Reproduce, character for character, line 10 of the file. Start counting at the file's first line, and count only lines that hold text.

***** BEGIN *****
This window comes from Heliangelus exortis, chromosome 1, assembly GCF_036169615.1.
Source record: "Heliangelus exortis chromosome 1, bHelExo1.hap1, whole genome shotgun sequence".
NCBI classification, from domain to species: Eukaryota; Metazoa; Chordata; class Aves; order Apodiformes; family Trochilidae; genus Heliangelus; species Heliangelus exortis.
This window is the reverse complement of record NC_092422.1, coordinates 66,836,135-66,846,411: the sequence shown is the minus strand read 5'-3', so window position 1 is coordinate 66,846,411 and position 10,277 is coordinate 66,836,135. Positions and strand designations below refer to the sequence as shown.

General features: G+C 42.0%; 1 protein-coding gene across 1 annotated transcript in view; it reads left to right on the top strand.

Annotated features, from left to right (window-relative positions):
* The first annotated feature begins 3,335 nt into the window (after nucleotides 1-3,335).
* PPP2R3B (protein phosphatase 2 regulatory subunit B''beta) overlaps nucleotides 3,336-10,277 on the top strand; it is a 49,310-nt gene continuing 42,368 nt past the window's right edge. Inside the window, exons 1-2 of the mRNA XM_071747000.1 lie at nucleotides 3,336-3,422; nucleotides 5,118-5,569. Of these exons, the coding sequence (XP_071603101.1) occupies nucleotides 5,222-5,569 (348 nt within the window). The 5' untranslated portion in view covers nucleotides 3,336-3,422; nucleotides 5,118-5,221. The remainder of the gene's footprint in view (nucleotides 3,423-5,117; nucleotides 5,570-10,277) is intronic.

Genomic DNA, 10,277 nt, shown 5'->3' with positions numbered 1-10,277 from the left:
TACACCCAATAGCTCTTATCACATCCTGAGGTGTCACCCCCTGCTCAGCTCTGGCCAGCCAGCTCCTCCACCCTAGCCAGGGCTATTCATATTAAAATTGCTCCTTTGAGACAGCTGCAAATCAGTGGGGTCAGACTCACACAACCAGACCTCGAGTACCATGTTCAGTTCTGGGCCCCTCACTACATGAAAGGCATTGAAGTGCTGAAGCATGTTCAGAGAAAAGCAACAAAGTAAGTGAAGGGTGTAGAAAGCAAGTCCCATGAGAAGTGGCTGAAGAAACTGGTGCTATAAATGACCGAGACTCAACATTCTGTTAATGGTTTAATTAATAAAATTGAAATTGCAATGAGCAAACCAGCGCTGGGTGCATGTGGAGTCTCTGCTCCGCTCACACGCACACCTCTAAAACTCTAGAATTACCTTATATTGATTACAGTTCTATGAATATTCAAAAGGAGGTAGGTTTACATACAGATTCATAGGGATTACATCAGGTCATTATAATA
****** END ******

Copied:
TACACCCAATAGCTCTTATCACATCCTGAGGTGTCACCCCCTGCTCAGCTCTGGCCAGCCAGCTCCTCCACCCTAGCCAGGGCTATTCATATTAAAATTGCTCCTTTGAGACAGCTGCAAATCAGTGGGGTCAGACTCACACAACCAGACCTCGAGTACCATGTTCAGTTCTGGGCCCCTCACTACATGAAAGGCATTGAAGTGCTGAAGCATGTTCAGAGAAAAGCAACAAAGTAAGTGAAGGGTGTAGAAAGCAAGTCCCATGAGAAGTGGCTGAAGAAACTGGTGCTATAAATGACCGAGACTCAACATTCTGTTAATGGTTTAATTAATAAAATTGAAATTGCAATGAGCAAACCAGCGCTGGGTGCATGTGGAGTCTCTGCTCCGCTCACACGCACACCTCTAAAACTCTAGAATTACCTTATATTGATTACAGTTCTATGAATATTCAAAAGGAGGTAGGTTTACATACAGATTCATAGGGATTACATCAGGTCATTATAATA